The shallowness of our “statements of faith” is especially exposed when they are brought into the light of historic, Protestant confessions. Setting an evangelical statement of faith next to The Augsburg Confession, The Westminster Confession of Faith, or The Second London Baptist Confession can be embarrassing, like walking into a wedding with nothing on but a Speedo.

However, at the heart of this doctrinal anorexia is something far more foundational, even hermeneutical. A close look at the way we have been taught theology unveils the elevation of the individual. This, too, is ironic since many Protestants pride themselves on their total disgust with postmodernism. In truth, our theological method is not all that dissimilar. Doctrines of the faith—even major doctrines of the faith—are presented to students on a buffet of “views” or “perspectives.” Naturally, the churchgoer and student alike come to the buffet under the impression that they decide what ends up on their plate and what they do not prefer. By the end of the buffet line their plate represents an amalgamation of “views” they have adopted. Each plate is different, its own compilation of favorite dishes.Las Vegas buffet theology is encouraged today. And we wonder why a confession—which represents a whole, healthy system of consistency—does not meet the tastebuds of today’s consumer? Click To Tweet

But the real tragedy is this: Las Vegas buffet theology is encouraged today. And we wonder why a confession—which represents a whole, healthy system of theological consistency—does not meet the tastebuds of today’s consumer? We prefer a less healthy option of our favorite likes rather than the chef’s nutritious synthesis we once called a meal. I am convinced such a theological method can only be the death of theology itself. For everyone did what was right in his own theological eyes.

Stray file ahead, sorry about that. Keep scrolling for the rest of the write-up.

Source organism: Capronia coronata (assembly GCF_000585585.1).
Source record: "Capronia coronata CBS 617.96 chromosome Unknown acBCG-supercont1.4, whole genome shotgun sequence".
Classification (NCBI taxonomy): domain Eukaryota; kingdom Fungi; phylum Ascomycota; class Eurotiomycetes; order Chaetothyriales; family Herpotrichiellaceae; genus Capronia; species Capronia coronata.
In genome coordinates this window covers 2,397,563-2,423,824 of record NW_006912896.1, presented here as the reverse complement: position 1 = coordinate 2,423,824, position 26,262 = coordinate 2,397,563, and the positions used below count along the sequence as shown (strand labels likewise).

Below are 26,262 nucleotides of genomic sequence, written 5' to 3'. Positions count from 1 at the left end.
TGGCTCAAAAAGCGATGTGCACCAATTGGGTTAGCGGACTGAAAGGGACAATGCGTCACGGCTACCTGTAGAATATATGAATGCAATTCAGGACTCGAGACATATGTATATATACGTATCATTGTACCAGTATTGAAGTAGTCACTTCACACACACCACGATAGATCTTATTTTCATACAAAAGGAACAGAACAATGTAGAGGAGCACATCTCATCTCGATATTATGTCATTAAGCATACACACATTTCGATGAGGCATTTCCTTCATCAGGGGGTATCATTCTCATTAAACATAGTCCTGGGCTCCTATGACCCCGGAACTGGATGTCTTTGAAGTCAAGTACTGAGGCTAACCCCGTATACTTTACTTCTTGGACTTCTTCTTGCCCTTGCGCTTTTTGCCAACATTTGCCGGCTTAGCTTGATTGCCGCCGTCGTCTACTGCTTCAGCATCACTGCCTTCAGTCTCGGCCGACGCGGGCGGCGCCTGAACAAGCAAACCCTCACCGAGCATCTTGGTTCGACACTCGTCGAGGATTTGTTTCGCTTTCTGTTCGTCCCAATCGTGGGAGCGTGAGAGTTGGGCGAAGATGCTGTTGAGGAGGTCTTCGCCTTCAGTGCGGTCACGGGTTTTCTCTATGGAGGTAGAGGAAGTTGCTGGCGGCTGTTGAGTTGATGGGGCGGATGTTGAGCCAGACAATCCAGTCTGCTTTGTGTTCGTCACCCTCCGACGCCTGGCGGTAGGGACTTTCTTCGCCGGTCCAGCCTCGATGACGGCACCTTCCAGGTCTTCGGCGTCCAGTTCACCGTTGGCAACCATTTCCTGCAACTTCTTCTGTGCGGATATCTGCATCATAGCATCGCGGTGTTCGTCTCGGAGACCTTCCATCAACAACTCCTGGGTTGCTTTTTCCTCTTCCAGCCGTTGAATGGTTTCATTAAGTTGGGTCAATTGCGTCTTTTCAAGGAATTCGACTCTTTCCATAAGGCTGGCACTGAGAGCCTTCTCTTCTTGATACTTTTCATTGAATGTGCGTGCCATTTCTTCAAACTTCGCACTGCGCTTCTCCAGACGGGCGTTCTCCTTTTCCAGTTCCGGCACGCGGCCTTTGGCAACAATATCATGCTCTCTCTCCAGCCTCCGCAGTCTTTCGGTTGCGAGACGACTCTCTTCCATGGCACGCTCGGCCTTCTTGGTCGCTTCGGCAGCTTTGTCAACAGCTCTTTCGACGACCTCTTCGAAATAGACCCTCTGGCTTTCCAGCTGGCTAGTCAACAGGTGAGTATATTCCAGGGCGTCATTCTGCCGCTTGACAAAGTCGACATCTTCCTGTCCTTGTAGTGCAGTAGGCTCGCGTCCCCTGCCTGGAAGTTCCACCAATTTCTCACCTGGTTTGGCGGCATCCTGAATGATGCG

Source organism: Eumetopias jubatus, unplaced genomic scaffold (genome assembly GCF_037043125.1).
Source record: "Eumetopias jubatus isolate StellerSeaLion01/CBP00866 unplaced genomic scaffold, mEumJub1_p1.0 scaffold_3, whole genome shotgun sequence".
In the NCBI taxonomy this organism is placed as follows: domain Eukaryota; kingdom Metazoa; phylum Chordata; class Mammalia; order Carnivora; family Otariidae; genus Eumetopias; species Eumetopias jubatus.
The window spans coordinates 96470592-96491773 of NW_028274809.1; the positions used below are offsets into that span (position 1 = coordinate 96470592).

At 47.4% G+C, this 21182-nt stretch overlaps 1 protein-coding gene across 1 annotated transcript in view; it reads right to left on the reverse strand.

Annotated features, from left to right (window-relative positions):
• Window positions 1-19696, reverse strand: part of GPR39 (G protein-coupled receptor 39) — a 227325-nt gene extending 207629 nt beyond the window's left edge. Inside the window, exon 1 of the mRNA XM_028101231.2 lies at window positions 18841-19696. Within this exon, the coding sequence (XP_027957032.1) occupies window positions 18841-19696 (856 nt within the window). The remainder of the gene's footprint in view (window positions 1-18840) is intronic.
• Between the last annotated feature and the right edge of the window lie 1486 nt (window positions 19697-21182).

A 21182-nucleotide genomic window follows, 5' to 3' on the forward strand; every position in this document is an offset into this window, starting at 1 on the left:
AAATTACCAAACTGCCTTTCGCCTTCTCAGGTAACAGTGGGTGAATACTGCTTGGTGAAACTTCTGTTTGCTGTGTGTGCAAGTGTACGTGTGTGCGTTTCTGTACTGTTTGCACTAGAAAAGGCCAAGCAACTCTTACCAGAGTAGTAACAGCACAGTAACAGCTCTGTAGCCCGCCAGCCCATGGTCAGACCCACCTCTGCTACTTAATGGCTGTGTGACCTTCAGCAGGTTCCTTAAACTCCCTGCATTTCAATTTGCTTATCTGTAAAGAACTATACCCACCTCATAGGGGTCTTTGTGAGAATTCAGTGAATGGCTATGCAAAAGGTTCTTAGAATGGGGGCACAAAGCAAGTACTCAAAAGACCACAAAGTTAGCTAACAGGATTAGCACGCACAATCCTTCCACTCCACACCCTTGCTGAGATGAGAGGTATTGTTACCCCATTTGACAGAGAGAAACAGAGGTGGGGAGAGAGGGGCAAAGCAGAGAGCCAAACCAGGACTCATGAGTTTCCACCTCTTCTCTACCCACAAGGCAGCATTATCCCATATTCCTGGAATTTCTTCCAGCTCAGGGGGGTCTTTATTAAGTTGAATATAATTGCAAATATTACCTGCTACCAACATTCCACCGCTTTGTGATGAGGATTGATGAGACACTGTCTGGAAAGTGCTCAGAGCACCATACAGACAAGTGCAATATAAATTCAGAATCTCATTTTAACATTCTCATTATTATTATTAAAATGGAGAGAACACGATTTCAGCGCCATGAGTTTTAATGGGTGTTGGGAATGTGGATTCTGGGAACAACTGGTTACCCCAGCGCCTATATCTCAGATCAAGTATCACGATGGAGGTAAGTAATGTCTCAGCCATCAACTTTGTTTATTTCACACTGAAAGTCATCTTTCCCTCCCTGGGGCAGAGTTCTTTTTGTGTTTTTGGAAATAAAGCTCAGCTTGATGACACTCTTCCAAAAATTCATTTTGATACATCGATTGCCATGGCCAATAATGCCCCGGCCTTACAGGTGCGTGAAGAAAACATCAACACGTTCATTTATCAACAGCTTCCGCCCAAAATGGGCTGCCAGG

The antidote is not a mystery. We need confessions. However, a loud holler for confessions will not do until the theological taste buds of our churchgoers and students are changed. Needed then is not an additional confessional dish in the buffet line, but a whole new paradigm to theology.

The good news is this: the new paradigm to theology is quite old. Ancient in fact. It requires a return to a theological mindset that not only refuses to settle for doctrinal minimalism but considers Christianity an organic whole, rather than disparate parts chosen according to each one’s liking. We can lament our present state of Protestant apathy towards orthodoxy but until we return to a confessional tree, we will not enjoy all the fruit it promises.

Matthew Barrett

Matthew Barrett is the editor-in-chief of Credo Magazine, director of the Center for Classical Theology, and host of the Credo podcast. He is associate professor of Christian theology at Midwestern Baptist Theological Seminary, and the author of several books, including Simply Trinity: The Unmanipulated Father, Son, and Holy Spirit, which won the Christianity Today Book of the Year Award in Theology/Ethics. He is writing a Systematic Theology with Baker Academic.